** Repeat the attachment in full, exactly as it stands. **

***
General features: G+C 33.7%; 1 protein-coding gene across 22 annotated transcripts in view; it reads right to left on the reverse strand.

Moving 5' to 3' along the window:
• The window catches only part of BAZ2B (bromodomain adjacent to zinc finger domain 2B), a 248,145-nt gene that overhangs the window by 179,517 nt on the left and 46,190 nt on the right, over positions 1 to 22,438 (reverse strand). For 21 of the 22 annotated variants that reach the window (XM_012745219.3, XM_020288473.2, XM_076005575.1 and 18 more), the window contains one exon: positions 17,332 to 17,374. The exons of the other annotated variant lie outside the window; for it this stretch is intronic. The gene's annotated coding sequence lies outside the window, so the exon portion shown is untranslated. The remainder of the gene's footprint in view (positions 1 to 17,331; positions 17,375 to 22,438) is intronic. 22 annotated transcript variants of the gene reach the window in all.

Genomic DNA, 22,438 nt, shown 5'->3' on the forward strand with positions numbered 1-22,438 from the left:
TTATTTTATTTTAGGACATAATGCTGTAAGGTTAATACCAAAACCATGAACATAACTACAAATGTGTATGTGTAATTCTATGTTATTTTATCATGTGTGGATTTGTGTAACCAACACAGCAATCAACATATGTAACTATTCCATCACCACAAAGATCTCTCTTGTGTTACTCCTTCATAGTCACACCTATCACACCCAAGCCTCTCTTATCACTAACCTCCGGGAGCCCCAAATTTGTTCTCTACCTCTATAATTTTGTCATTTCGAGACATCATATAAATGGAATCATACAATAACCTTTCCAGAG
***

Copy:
General features: G+C 33.7%; 1 protein-coding gene across 22 annotated transcripts in view; it reads right to left on the reverse strand.

Moving 5' to 3' along the window:
• The window catches only part of BAZ2B (bromodomain adjacent to zinc finger domain 2B), a 248,145-nt gene that overhangs the window by 179,517 nt on the left and 46,190 nt on the right, over positions 1 to 22,438 (reverse strand). For 21 of the 22 annotated variants that reach the window (XM_012745219.3, XM_020288473.2, XM_076005575.1 and 18 more), the window contains one exon: positions 17,332 to 17,374. The exons of the other annotated variant lie outside the window; for it this stretch is intronic. The gene's annotated coding sequence lies outside the window, so the exon portion shown is untranslated. The remainder of the gene's footprint in view (positions 1 to 17,331; positions 17,375 to 22,438) is intronic. 22 annotated transcript variants of the gene reach the window in all.

Genomic DNA, 22,438 nt, shown 5'->3' on the forward strand with positions numbered 1-22,438 from the left:
TTATTTTATTTTAGGACATAATGCTGTAAGGTTAATACCAAAACCATGAACATAACTACAAATGTGTATGTGTAATTCTATGTTATTTTATCATGTGTGGATTTGTGTAACCAACACAGCAATCAACATATGTAACTATTCCATCACCACAAAGATCTCTCTTGTGTTACTCCTTCATAGTCACACCTATCACACCCAAGCCTCTCTTATCACTAACCTCCGGGAGCCCCAAATTTGTTCTCTACCTCTATAATTTTGTCATTTCGAGACATCATATAAATGGAATCATACAATAACCTTTCCAGAG